Hiking in the UK

For outdoorsy adventurers, hiking is a much-loved choice of activity taken close to one’s place of habitat or place of visit.

The subtle differences between hiking in different parts of the world are on the type the equipment, the style of the hike like the intensity of the walk, and the distance covered. This reveals a lot about the flora and fauna, the weather conditions expected in general and the end objective for the hike.

This article presents a short oversight of hiking in the south of the United Kingdom, and towards the end of the winter. The overall equipment relevant message is to wear comfortable waterproof boots, bring a change of cotton t-shirts, carry 1-2 litres of water, prepare lunch snacks and carry cash for group saver fares, the pub lunch option and pub celebration at the end.

I have hiked in India, the Pacific North West in the US, in Scotland, in Bali, in Italy, in the Arctic part of Norway, in Morocco, on the north coast of Trinidad and in Tobago and in Fuerteventura and every single hike was different on many aspects.

In the south of the UK, hikes tend to be longer, often including a couple of very steep climbs up hills and the same dissent. The most recent hike took me up and down Pitch Hill in Surrey Area of Outstanding Natural Beauty, twice climbed it on the same day, a near-vertical and rather muddy aspect, and over a distance of 30km round trip on foot.

Walking sticks were encouraged whereas in other parts of the world they are prohibited as it can attract lightning strikes in tundra conditions. UK’s well known cloudy skies, even in winter, require sunblock as there is still plenty of exposure doing outdoor sports to cause skin damage.

20 min stops every two hours are also encouraged to take in the views from higher viewpoints. In contrast, stopping for this long or any period of time longer to a couple of minutes, in the middle of the winter, in the northernmost part of Norway, will cause your body temperature to drop really quickly and dramatically and make the focus of the latter part of your hike an effort to warm up instead of watching the path or scenery. This can make the body feel very uncomfortable, and rather demoralising, in severe sub minus C conditions.

The photos in this post are from my hike in Surrey this week.

It looks mud messy but it was a great all round exercise. I could not recommend anything else more satisfactory to do outdoors this time of the year. Hiking engages people in community spirited discussions, recharges the body with a full-on exercise uptake, and in the UK, it is rewarded with log fires in the pub, local bitter brews, and new memories and vistas to take away.

Liguria, La Spezia and Cinque Terra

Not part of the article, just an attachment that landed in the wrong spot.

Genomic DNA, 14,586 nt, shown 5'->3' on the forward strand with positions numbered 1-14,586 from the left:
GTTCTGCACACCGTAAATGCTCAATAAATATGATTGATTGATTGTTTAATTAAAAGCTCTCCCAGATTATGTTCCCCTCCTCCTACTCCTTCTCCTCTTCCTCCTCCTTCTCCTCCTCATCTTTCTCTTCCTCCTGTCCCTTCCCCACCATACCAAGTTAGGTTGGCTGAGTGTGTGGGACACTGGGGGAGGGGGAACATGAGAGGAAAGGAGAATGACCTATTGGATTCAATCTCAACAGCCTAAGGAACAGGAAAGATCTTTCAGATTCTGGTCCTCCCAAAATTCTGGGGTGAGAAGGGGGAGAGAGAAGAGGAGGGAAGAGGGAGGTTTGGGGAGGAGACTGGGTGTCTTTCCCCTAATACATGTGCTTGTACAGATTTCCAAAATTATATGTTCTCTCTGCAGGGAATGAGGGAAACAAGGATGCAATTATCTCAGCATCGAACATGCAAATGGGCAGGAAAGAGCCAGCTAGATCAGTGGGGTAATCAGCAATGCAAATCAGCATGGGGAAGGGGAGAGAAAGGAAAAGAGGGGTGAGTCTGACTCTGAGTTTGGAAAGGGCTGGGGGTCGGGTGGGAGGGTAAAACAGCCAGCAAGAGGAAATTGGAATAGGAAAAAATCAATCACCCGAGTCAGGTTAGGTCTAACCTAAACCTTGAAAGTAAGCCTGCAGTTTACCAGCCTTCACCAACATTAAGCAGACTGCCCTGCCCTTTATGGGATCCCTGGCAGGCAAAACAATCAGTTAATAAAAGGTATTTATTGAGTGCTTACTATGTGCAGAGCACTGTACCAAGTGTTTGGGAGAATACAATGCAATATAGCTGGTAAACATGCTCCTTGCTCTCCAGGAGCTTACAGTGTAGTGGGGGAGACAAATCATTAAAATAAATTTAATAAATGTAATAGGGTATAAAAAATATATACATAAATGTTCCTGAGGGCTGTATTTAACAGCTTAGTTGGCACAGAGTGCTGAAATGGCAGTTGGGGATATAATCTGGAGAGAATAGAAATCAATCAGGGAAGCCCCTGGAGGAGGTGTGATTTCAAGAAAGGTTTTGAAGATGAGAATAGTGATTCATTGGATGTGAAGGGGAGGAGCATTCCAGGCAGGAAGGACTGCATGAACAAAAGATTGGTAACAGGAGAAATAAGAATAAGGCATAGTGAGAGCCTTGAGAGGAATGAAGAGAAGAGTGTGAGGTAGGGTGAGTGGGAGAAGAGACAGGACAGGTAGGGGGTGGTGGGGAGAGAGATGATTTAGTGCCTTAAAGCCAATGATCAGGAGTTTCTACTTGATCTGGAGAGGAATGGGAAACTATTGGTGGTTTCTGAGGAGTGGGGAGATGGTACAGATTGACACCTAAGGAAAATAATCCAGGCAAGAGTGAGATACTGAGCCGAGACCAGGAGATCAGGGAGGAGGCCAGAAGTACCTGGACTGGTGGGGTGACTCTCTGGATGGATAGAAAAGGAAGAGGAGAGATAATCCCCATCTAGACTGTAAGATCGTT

Best known for the five cliff hanging villages along the coast, Liguria offers an authentic taste of Italian daily life by the seaside.

I will begin with La Spezia. A true working port, La Spezia stole my hear not just for its maritime history. It is a truly multi cultural town, dotted with people from accross the globe. Along with the traditional Italian shops and cafes, many other outlets are run by North Africans, Colombians, central Africans, and Asians.

Architecturaly the town is brimming with traditional sepia coloured three floor tall houses, churches from centuries ago and stately complexes embracing church squares. The buildings feature high ceilings, large windows caressing the sharp shadows cast by the blissful Ligurian sun, spacious rooms and grand communal spaces.

The pace of life in La Spezia is slow. Even though I visited during a cold spell in early March, no rain or dropping temperatures can hurry the locals. And that’s the uniqueness of the town in comparison to other. Even though it is the gateway to Cinque Terra, and tourism is a key component to the local industry, it didn’t feel rushed or a place where locals hassle for a quick return. They appear relaxed, welcoming, open to chat and give directions.

The station is a central hub for trains to neighbouring towns and the main big cities in Italy like Genova, Rome and Milan. With a day travelcard, all of the five villages in Cinque Terra are made accessible in less than twenty minutes. Trains run twice an hour until midnight. In the summer, for those seeking the options of a town, an affordable option is staying in La Spezia and coast hopping across the beaches and fishing enclaves of Cinque Terra during the day.

The winning factor in all of this is the weather. The climate is mild, with plenty of sun and a light humidity bringing up the smells of the sea and mixing them up with that of the coastal flora and fauna and the warmth of the earth. Palm trees, pine trees, cactuses…you get the picture. For a real treat take the train from Milan trailing through Genova along the coast where you can discover the many more picturesque towns and villages spreading all along the coast, with none being similar to the other.

Cinque Terra is definitely the right choice for the most romantic and adventurous out there. The five villages of Monterosso, Riomaggiore, Manarola, Corniglia and Vernazza are stunning clusters of pretty multi levelled dwellings swirling down to the fishing ports, interconnected by a maze of steep climbing stairs, walkways and paths layered at variable levels of cobble and tile alleys between, under and below each architectural masterpiece.

The train service makes this a really accessible adventure, with the option of spending a couple of hours at each village, feasible, and even more so being well connected to major city airports a mere couple of hours away.

For a memorable breathtaking break in Europe, search no further. This is truly a stunningly beautiful and unique yet low budget opportunity for a break away from the city hassle in a landscape laid out unlike anything you may have seen before.